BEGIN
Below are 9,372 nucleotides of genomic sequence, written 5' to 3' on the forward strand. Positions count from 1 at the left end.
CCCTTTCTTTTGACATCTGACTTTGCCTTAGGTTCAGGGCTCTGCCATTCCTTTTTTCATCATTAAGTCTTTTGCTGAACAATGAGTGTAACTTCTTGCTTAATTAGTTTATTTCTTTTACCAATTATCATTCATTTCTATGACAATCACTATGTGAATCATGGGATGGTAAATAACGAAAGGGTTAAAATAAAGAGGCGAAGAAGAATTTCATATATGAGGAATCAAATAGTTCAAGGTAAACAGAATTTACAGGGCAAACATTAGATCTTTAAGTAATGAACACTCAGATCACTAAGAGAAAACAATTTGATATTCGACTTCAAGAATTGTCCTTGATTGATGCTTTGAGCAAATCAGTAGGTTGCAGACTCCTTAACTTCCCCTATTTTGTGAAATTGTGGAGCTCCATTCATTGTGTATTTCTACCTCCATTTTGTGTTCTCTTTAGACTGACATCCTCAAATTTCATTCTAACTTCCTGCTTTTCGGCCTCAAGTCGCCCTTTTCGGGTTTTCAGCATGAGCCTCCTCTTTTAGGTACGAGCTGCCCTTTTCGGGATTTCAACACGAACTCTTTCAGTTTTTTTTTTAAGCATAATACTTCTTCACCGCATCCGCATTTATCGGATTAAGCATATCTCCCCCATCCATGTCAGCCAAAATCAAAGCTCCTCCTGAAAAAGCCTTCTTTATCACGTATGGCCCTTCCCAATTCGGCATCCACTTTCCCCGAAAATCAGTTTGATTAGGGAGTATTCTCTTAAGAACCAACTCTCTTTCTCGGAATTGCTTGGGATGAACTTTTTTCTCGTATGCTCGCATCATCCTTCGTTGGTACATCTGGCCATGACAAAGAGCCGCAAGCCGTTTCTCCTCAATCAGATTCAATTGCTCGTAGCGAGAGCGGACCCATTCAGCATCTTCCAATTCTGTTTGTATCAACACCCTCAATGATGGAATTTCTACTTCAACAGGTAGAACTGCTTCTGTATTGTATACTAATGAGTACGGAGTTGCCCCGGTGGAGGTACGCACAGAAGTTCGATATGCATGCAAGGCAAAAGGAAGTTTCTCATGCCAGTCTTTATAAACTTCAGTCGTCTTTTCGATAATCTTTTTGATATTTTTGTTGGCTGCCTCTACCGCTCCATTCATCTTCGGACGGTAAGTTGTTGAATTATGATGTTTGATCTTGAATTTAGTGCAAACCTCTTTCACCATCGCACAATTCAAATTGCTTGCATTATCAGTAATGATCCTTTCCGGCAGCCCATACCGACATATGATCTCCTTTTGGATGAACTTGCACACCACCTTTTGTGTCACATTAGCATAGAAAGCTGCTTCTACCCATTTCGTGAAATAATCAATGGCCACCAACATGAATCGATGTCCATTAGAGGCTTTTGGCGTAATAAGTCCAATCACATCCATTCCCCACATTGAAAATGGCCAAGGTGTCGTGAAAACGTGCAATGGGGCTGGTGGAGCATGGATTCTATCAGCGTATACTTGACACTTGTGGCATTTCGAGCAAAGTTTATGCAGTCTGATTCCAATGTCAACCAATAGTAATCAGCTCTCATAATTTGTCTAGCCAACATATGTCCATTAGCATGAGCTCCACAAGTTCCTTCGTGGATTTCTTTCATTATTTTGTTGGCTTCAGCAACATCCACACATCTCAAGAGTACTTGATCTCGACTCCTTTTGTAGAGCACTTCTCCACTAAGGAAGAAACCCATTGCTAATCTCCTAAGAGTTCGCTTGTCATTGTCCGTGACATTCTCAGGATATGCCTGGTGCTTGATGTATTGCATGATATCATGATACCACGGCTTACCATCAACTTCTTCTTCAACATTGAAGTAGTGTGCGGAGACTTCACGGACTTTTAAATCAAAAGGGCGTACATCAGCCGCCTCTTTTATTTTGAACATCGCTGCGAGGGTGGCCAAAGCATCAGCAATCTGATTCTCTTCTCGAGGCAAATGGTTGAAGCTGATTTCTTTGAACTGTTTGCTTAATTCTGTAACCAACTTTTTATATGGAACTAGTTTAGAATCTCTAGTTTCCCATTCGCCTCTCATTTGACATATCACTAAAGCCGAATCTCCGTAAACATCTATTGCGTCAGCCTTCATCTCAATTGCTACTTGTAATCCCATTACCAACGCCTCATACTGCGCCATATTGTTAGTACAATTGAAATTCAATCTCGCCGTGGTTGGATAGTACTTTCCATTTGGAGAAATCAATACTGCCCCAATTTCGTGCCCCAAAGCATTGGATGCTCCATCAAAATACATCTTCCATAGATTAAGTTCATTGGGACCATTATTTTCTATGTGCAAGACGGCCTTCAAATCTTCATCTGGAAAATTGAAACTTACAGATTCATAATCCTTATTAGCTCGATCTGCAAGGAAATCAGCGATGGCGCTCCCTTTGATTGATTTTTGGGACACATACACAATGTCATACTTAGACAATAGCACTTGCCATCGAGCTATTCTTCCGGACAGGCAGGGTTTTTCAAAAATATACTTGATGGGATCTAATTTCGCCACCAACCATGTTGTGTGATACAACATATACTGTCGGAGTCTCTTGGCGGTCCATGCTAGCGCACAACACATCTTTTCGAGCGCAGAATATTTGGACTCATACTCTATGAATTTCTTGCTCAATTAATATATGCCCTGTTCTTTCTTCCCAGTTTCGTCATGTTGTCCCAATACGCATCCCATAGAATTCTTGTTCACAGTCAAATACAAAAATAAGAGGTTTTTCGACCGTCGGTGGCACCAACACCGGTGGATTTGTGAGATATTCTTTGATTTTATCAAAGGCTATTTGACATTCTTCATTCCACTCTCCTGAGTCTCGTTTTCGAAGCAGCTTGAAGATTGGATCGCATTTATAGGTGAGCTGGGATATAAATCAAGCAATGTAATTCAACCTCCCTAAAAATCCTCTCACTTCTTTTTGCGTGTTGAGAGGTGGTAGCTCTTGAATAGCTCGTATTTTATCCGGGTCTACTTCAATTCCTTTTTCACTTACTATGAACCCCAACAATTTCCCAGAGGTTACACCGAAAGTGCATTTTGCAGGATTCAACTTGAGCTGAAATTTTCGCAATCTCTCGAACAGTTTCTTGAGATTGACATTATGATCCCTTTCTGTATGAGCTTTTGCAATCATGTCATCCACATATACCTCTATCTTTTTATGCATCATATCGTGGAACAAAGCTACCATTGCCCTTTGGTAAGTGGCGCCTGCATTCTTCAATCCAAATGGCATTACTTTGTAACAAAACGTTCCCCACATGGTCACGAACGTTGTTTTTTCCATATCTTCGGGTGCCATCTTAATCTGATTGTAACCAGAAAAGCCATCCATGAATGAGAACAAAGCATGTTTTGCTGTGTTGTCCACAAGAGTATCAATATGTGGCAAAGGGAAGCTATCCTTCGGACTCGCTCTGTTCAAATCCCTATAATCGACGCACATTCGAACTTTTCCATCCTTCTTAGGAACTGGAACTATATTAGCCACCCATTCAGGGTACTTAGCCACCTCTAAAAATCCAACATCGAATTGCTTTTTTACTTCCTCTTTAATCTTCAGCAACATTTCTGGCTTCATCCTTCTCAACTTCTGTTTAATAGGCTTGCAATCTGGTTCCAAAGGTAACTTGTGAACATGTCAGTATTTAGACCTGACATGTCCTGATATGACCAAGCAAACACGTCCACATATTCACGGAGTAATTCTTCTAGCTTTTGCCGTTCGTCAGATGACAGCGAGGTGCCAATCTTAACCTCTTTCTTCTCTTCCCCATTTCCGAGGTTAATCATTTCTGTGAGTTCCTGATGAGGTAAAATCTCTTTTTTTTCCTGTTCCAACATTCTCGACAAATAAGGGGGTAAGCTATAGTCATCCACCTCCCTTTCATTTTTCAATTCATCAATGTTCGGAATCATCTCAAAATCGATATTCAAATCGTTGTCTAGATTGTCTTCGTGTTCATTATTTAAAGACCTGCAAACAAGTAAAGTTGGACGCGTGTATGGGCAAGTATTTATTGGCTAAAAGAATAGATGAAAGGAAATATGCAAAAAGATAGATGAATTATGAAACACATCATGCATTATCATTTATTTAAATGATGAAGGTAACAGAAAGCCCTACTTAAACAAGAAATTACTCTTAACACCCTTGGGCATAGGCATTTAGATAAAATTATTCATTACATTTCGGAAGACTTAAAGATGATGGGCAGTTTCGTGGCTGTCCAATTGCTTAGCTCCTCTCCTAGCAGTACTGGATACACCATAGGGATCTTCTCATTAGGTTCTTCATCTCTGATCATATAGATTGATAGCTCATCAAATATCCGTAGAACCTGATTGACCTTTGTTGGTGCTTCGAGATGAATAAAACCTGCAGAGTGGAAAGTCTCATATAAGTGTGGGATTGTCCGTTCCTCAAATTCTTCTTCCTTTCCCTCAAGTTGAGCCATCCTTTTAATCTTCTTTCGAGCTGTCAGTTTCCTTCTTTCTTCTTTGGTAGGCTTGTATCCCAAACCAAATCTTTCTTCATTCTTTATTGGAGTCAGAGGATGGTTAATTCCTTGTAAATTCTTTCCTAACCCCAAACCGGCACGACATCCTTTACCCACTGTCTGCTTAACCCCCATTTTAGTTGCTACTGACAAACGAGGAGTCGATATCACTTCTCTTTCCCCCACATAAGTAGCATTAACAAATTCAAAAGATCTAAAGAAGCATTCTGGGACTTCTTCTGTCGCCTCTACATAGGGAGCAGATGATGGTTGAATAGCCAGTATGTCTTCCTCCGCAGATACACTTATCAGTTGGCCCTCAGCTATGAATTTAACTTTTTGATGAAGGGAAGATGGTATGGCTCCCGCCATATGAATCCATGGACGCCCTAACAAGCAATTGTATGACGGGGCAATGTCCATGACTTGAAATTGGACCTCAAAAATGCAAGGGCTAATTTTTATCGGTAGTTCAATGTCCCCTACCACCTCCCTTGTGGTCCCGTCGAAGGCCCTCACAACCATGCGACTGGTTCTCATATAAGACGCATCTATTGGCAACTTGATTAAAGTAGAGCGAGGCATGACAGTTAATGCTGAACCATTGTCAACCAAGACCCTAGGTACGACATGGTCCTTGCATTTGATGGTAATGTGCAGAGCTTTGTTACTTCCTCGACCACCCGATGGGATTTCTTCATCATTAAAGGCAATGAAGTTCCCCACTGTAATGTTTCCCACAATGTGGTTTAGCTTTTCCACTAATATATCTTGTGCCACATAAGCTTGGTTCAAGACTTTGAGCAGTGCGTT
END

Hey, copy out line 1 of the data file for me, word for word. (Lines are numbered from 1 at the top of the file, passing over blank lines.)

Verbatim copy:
Below are 9,372 nucleotides of genomic sequence, written 5' to 3' on the forward strand. Positions count from 1 at the left end.